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Person

Judson W Harvey

Hydrologist

Office of the Chief Operating Officer

Email: jwharvey@usgs.gov
Office Phone: 703-648-5876
Fax: 703-648-5484
ORCID: 0000-0002-2654-9873

Location
12201 Sunrise Valley Drive
Reston , VA 20192-0002
US

Supervisor: Robert R Holmes
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This dataset provides timeseries data on water quality and quantity, as collected or computed from outside sources. The format is many tables with one row per time series observation (1 tab-delimited file per site-variable combination, 1 zip file per site). This compilation of data is intended for use in estimating or interpreting metabolism. Sites were included if they met the initial criteria of having at least 100 dissolved oxygen observations and one of the accepted NWIS site types ('ST','ST-CA','ST-DCH','ST-TS', or 'SP'). This dataset is part of a larger data release of metabolism model inputs and outputs for 356 streams and rivers across the United States (https://doi.org/10.5066/F70864KX). The complete release...
Tags: 007, 012, AK, AL, AR, All tags...
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Abstract Hydrologic exchange fluxes (HEFs) vary significantly along river corridors due to spatio-temporal changes in discharge and geomorphology. This variability results in the emergence of biogeochemical hot-spots and hot-moments that ultimately control solute and energy transport and ecosystem services from the local to the watershed scales. In this work, we use a reduced-order model to gain mechanistic understanding of river bank storage and sinuosity-driven hyporheic exchange induced by transient river discharge. This is the first time that a systematic analysis of both processes is presented and serves as an initial step to propose parsimonious, physics-based models for better predictions of water quality...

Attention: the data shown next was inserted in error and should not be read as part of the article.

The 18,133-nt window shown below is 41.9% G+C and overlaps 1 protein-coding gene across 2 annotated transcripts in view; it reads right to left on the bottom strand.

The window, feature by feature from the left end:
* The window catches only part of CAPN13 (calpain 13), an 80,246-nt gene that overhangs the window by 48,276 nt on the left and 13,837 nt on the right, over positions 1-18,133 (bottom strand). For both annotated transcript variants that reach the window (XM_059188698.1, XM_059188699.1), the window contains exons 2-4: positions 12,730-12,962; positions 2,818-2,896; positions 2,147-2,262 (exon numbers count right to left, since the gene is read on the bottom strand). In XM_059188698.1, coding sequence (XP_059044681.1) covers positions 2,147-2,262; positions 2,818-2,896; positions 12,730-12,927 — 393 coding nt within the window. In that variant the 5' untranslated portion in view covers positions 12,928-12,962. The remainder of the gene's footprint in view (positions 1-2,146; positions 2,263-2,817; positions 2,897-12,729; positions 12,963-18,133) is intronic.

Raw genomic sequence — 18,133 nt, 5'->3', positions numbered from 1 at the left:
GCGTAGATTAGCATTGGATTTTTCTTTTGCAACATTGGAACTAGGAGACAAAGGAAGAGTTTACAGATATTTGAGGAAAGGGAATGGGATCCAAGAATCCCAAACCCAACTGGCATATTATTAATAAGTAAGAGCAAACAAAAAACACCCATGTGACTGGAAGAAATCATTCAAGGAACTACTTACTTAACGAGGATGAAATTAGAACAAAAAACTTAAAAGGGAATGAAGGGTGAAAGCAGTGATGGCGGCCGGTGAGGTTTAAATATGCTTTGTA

Categories: Publication; Types: Citation
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Abstract The processes and biomass that characterize any ecosystem are fundamentally constrained by the total amount of energy that is either fixed within or delivered across its boundaries. Ultimately, ecosystems may be understood and classified by their rates of total and net productivity and by the seasonal patterns of photosynthesis and respiration. Such understanding is well developed for terrestrial and lentic ecosystems but our understanding of ecosystem phenology has lagged well behind for rivers. The proliferation of reliable and inexpensive sensors for monitoring dissolved oxygen and carbon dioxide is underpinning a revolution in our understanding of the ecosystem energetics of rivers. Here, we synthesize...
Categories: Publication; Types: Citation
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This dataset provides input data formatted for use in estimating metabolism. The format is tables of prepared time series inputs (1 tab-delimited file per site, in 1 zip file per site). This dataset is part of a larger data release of metabolism model inputs and outputs for 356 streams and rivers across the United States (https://doi.org/10.5066/F70864KX). The complete release includes: modeled estimates of gross primary productivity, ecosystem respiration, and the gas exchange coefficient; model input data and alternative input data; model fit and diagnostic information; site catchment boundaries and site point locations; and potential predictors of metabolism such as discharge and light availability.
Tags: 007, 012, AK, AR, Aerobic respiration, All tags...
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Models that predict the flow of rivers and streams are critically important for planning flood control, hydropower, and reservoir operations, as well as for management of fish and wildlife populations. As temperatures and precipitation regimes change globally, the need to improve and develop these models for a wider spatial coverage and higher spatial fidelity becomes more imperative. Currently, one of the biggest impediments to developing robust streamflow knowledge is incomplete understanding of the range of timescales over which water is stored (e.g., in snowpack, soils, and groundwater) in watersheds, as well as the processes and factors that control those storage timescales. This working group will address...
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